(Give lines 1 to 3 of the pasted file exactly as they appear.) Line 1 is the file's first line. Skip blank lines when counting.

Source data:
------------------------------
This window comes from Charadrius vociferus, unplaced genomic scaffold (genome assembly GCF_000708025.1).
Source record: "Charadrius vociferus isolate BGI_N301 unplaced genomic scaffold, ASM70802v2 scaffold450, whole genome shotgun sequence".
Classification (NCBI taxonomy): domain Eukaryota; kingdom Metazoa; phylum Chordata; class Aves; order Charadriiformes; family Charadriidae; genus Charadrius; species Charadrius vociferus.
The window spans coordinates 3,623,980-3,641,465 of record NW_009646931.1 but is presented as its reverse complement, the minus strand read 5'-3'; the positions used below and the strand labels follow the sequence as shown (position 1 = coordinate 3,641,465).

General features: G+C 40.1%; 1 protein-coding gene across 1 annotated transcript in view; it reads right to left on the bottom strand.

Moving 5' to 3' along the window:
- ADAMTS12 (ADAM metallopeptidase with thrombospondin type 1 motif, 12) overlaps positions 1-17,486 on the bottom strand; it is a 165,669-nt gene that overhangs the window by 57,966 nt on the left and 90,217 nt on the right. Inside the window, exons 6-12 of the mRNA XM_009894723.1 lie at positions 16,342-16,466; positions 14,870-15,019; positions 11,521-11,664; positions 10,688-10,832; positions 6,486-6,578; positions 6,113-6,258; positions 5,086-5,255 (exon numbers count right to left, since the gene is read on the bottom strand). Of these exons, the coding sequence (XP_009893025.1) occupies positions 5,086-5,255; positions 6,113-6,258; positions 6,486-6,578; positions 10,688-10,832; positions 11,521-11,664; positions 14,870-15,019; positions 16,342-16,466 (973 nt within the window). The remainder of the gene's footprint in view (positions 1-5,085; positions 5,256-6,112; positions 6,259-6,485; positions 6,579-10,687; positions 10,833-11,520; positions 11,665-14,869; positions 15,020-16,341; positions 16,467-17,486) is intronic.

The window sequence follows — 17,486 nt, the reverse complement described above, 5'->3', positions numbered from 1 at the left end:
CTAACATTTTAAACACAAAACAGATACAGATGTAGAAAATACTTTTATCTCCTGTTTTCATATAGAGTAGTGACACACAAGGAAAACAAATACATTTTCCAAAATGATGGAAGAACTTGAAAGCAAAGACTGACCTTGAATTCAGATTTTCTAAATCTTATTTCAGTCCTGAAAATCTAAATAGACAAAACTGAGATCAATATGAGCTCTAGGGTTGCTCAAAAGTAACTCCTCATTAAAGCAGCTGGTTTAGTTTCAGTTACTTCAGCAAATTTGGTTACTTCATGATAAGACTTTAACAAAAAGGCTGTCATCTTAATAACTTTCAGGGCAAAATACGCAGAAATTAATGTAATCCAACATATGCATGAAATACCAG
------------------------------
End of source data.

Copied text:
This window comes from Charadrius vociferus, unplaced genomic scaffold (genome assembly GCF_000708025.1).
Source record: "Charadrius vociferus isolate BGI_N301 unplaced genomic scaffold, ASM70802v2 scaffold450, whole genome shotgun sequence".
Classification (NCBI taxonomy): domain Eukaryota; kingdom Metazoa; phylum Chordata; class Aves; order Charadriiformes; family Charadriidae; genus Charadrius; species Charadrius vociferus.